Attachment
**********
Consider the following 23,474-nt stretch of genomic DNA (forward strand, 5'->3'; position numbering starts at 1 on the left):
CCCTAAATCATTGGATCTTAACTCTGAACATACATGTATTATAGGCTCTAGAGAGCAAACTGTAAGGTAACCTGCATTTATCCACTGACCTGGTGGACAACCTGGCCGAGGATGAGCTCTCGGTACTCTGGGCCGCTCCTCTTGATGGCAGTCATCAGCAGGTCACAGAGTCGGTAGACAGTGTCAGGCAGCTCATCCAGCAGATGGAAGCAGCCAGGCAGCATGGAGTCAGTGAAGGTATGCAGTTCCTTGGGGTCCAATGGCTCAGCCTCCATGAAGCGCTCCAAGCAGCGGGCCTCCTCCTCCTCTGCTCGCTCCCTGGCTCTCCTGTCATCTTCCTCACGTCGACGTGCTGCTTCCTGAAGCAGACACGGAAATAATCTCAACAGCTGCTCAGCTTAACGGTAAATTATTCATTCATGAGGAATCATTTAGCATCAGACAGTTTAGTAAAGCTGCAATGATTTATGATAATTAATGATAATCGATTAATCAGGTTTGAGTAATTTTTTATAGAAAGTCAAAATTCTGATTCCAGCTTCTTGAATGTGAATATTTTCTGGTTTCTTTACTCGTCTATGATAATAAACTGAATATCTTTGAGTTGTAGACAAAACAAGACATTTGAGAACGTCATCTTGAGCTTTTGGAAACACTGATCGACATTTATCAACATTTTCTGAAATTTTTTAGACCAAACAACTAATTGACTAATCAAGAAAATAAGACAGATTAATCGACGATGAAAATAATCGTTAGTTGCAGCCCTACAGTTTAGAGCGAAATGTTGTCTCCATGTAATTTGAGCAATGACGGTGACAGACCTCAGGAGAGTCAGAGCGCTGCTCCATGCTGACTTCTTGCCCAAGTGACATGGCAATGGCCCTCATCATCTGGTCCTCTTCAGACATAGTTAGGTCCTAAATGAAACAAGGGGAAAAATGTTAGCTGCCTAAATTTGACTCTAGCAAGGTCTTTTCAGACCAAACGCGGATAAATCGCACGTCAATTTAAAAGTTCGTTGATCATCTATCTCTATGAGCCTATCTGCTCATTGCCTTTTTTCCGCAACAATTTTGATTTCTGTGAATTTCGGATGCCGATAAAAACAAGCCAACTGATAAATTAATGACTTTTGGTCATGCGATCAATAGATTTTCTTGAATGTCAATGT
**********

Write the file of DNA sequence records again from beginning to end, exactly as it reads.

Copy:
Consider the following 23,474-nt stretch of genomic DNA (forward strand, 5'->3'; position numbering starts at 1 on the left):
CCCTAAATCATTGGATCTTAACTCTGAACATACATGTATTATAGGCTCTAGAGAGCAAACTGTAAGGTAACCTGCATTTATCCACTGACCTGGTGGACAACCTGGCCGAGGATGAGCTCTCGGTACTCTGGGCCGCTCCTCTTGATGGCAGTCATCAGCAGGTCACAGAGTCGGTAGACAGTGTCAGGCAGCTCATCCAGCAGATGGAAGCAGCCAGGCAGCATGGAGTCAGTGAAGGTATGCAGTTCCTTGGGGTCCAATGGCTCAGCCTCCATGAAGCGCTCCAAGCAGCGGGCCTCCTCCTCCTCTGCTCGCTCCCTGGCTCTCCTGTCATCTTCCTCACGTCGACGTGCTGCTTCCTGAAGCAGACACGGAAATAATCTCAACAGCTGCTCAGCTTAACGGTAAATTATTCATTCATGAGGAATCATTTAGCATCAGACAGTTTAGTAAAGCTGCAATGATTTATGATAATTAATGATAATCGATTAATCAGGTTTGAGTAATTTTTTATAGAAAGTCAAAATTCTGATTCCAGCTTCTTGAATGTGAATATTTTCTGGTTTCTTTACTCGTCTATGATAATAAACTGAATATCTTTGAGTTGTAGACAAAACAAGACATTTGAGAACGTCATCTTGAGCTTTTGGAAACACTGATCGACATTTATCAACATTTTCTGAAATTTTTTAGACCAAACAACTAATTGACTAATCAAGAAAATAAGACAGATTAATCGACGATGAAAATAATCGTTAGTTGCAGCCCTACAGTTTAGAGCGAAATGTTGTCTCCATGTAATTTGAGCAATGACGGTGACAGACCTCAGGAGAGTCAGAGCGCTGCTCCATGCTGACTTCTTGCCCAAGTGACATGGCAATGGCCCTCATCATCTGGTCCTCTTCAGACATAGTTAGGTCCTAAATGAAACAAGGGGAAAAATGTTAGCTGCCTAAATTTGACTCTAGCAAGGTCTTTTCAGACCAAACGCGGATAAATCGCACGTCAATTTAAAAGTTCGTTGATCATCTATCTCTATGAGCCTATCTGCTCATTGCCTTTTTTCCGCAACAATTTTGATTTCTGTGAATTTCGGATGCCGATAAAAACAAGCCAACTGATAAATTAATGACTTTTGGTCATGCGATCAATAGATTTTCTTGAATGTCAATGT